1 cup of Orzo Pasta, regular or gluten free
2 tablespoons fresh squeezed lemon juice
Zest of one lemon
¼ cup basil leaves, torn into small pieces
Fresh ground pepper to taste

Preheat the oven to 350 degrees. Place the pine nuts on a baking sheet. Bake for 7-9 minutes or until the nuts turn golden. Remove from the oven and set aside to cool.

Place the tomatoes and asparagus in a bowl. Add 2 tablespoons of olive oil and a big pinch of salt. Gently toss to combine well. Pour onto a sheet tray and bake for 10 minutes shaking the pan in between. Remove from the oven and add the vegetables to another large bowl. Leave the remaining oil in the pan.

In the first bowl, add the onions and peppers. Add 1 more tablespoon of olive oil and a big pinch of salt. Gently toss to combine well. Pour onto the sheet tray and bake for 15 minutes. Using a spatula, turn the vegetables over at the halfway point. Remove from the oven and add the vegetables to the large bowl with the asparagus and tomatoes. Leave the remaining oil in the pan.

In the first bowl, add the cubed eggplant. Add 1 tablespoon of olive oil and a big pinch of salt. Gently toss to combine well. Pour onto the sheet tray and bake for 20 minutes. Using a spatula, turn the eggplant over at the halfway point. Remove from the oven and add the eggplant and any remaining olive oil to the large bowl with the other vegetables.

Bring a large pot of water to a boil. Add a handful of salt and cook the pasta following the package directions. Strain the water off and add the pasta to the vegetables. Toss gently to combine. Add the lemon juice, zest, toasted pine nuts and 1 more tablespoon of olive oil. Gently mix again. Taste and adjust seasoning with salt and pepper. Stir in the basil leaves.

Fall Bean Bake

Fall Bean Bake

Bean Bakes are the perfect dish for potluck dinners, tailgating, or any fall event. A crossover between spicy chili and savoy baked beans, it’s a great companion dish for any menu. A flavorful combination of beans, corn, ground sirloin, and bacon, it’s delicious and filling as a side or main dish. Toasting and grinding whole spices does add more flavor, however to save time you can use ground spices and skip the first step.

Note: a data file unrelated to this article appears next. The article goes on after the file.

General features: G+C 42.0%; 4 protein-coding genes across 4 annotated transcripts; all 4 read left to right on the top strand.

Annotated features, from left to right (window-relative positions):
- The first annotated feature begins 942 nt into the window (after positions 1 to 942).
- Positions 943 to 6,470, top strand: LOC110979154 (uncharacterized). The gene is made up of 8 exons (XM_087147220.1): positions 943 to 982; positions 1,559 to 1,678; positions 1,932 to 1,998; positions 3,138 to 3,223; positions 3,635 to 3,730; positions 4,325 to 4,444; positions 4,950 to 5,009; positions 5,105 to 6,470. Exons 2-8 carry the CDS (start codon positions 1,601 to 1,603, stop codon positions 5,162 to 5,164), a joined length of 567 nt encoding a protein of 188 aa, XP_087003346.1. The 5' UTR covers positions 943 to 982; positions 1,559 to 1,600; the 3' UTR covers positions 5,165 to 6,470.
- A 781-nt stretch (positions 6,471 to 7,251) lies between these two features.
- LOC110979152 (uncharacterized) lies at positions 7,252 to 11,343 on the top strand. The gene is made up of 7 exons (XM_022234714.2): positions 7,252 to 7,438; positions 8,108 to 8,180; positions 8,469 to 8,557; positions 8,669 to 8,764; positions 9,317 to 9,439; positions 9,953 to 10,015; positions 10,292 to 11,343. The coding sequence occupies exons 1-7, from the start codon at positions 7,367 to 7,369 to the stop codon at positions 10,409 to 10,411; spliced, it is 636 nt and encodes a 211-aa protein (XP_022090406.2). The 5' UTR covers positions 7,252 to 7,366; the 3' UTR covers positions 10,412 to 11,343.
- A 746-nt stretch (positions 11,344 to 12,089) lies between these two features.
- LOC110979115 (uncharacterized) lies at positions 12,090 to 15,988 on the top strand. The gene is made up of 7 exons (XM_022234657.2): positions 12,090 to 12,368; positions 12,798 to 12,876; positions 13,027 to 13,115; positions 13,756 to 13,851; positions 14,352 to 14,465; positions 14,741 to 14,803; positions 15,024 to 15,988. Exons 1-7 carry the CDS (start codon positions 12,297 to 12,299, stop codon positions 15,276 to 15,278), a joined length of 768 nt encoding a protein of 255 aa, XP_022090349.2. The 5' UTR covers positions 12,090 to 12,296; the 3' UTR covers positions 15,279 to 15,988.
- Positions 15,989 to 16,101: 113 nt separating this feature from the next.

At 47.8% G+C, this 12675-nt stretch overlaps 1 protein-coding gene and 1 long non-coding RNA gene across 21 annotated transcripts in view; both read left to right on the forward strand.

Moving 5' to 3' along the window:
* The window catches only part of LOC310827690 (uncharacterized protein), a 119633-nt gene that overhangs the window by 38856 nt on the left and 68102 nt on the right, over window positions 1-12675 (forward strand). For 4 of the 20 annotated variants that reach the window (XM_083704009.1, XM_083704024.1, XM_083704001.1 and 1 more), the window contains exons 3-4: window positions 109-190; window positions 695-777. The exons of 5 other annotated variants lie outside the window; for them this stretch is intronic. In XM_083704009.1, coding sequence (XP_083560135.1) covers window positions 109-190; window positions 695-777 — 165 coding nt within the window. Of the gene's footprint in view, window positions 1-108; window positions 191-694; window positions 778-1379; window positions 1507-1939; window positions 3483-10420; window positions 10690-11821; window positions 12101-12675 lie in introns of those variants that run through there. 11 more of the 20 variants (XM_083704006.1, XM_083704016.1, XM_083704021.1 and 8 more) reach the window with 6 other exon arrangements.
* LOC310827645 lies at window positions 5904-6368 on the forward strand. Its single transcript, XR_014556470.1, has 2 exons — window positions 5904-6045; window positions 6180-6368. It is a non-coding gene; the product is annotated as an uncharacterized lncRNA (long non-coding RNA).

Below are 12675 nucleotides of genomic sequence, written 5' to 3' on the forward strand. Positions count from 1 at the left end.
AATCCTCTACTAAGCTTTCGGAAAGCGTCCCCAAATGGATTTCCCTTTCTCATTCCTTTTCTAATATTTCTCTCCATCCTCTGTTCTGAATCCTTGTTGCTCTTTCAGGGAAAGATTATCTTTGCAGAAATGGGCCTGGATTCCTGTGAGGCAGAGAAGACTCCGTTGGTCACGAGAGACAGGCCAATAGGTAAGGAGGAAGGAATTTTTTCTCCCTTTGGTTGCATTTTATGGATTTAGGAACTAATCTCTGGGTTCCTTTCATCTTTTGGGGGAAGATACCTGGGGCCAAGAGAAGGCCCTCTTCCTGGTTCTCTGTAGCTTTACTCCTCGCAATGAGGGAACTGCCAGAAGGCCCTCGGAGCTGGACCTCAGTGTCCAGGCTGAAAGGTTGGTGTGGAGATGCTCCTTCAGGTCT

1 teaspoon cumin seeds, or ground cumin
1 teaspoon coriander seeds, or ground coriander
½ cup brown sugar
½ cup ketchup
1 tablespoon apple cider vinegar
1 tablespoon yellow mustard
8 ounces ground sirloin
4 slices thick cut bacon, cut into thin strips or chopped
1 medium onion, small dice
½ teaspoon kosher salt
2 – 15 ounce cans of cannelloni beans or white kidney beans, drained
2 ears of corn, removed from the cob
1 yellow or orange pepper, medium dice

Preheat the oven to 350 degrees. If using whole spices, in a small sauté pan, toast until the seeds are light brown and fragrant. Cool slightly, and then grind in a spice grinder. In a small bowl, combine the brown sugar, ketchup, apple cider vinegar and mustard; set aside. Using a large oven proof casserole or dutch oven, set over medium heat and sauté the beef, bacon and onion. Cook until the meat is brown and the onion is tender. Drain off any fat. Add the spices and 1-1/2 teaspoons of salt and cook for another 2 minutes. Stir in the beans, corn and pepper. Stir the ketchup mixture into the bean mixture with ½ cup water and stir well. Place in the oven; cover and bake for 45 minutes, uncover and bake another 15 minutes. Rest 15 minutes and serve.